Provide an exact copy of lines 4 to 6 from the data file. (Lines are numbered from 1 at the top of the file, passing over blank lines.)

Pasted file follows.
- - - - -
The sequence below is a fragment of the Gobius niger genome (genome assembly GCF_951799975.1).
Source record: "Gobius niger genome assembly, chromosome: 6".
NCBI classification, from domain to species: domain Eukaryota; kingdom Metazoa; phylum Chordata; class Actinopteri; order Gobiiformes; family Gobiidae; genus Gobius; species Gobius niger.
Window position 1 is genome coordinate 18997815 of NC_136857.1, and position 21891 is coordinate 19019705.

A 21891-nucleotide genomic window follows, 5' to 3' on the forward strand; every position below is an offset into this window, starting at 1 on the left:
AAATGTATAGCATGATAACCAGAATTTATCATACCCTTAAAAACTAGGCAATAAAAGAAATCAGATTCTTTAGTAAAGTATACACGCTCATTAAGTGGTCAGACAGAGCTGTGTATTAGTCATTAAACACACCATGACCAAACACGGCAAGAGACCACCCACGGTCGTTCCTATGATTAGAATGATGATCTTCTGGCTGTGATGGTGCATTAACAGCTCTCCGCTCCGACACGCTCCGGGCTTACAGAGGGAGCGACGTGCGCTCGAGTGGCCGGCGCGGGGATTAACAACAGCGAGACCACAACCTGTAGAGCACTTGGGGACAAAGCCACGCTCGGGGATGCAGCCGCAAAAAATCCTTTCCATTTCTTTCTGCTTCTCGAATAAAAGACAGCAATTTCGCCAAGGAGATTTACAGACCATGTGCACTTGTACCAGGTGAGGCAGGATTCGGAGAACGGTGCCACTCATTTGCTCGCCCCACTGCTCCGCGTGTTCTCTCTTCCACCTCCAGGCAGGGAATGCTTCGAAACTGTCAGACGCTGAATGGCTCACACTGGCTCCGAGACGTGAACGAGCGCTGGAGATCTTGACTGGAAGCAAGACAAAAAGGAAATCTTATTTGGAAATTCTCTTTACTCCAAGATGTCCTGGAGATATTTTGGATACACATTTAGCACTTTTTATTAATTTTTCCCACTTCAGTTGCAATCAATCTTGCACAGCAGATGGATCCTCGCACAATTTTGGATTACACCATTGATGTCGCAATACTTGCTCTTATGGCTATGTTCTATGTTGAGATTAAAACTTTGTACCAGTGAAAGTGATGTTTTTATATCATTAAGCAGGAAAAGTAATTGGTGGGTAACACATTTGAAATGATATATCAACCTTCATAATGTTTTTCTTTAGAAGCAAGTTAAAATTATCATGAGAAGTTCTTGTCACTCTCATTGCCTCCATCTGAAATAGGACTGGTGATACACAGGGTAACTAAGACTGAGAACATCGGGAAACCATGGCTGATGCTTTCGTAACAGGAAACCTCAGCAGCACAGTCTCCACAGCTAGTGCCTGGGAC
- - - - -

Window position 1 is genome coordinate 18997815 of NC_136857.1, and position 21891 is coordinate 19019705.

A 21891-nucleotide genomic window follows, 5' to 3' on the forward strand; every position below is an offset into this window, starting at 1 on the left:
AAATGTATAGCATGATAACCAGAATTTATCATACCCTTAAAAACTAGGCAATAAAAGAAATCAGATTCTTTAGTAAAGTATACACGCTCATTAAGTGGTCAGACAGAGCTGTGTATTAGTCATTAAACACACCATGACCAAACACGGCAAGAGACCACCCACGGTCGTTCCTATGATTAGAATGATGATCTTCTGGCTGTGATGGTGCATTAACAGCTCTCCGCTCCGACACGCTCCGGGCTTACAGAGGGAGCGACGTGCGCTCGAGTGGCCGGCGCGGGGATTAACAACAGCGAGACCACAACCTGTAGAGCACTTGGGGACAAAGCCACGCTCGGGGATGCAGCCGCAAAAAATCCTTTCCATTTCTTTCTGCTTCTCGAATAAAAGACAGCAATTTCGCCAAGGAGATTTACAGACCATGTGCACTTGTACCAGGTGAGGCAGGATTCGGAGAACGGTGCCACTCATTTGCTCGCCCCACTGCTCCGCGTGTTCTCTCTTCCACCTCCAGGCAGGGAATGCTTCGAAACTGTCAGACGCTGAATGGCTCACACTGGCTCCGAGACGTGAACGAGCGCTGGAGATCTTGACTGGAAGCAAGACAAAAAGGAAATCTTATTTGGAAATTCTCTTTACTCCAAGATGTCCTGGAGATATTTTGGATACACATTTAGCACTTTTTATTAATTTTTCCCACTTCAGTTGCAATCAATCTTGCACAGCAGATGGATCCTCGCACAATTTTGGATTACACCATTGATGTCGCAATACTTGCTCTTATGGCTATGTTCTATGTTGAGATTAAAACTTTGTACCAGTGAAAGTGATGTTTTTATATCATTAAGCAGGAAAAGTAATTGGTGGGTAACACATTTGAAATGATATATCAACCTTCATAATGTTTTTCTTTAGAAGCAAGTTAAAATTATCATGAGAAGTTCTTGTCACTCTCATTGCCTCCATCTGAAATAGGACTGGTGATACACAGGGTAACTAAGACTGAGAACATCGGGAAACCATGGCTGATGCTTTCGTAACAGGAAACCTCAGCAGCACAGTCTCCACAGCTAGTGCCTGGGAC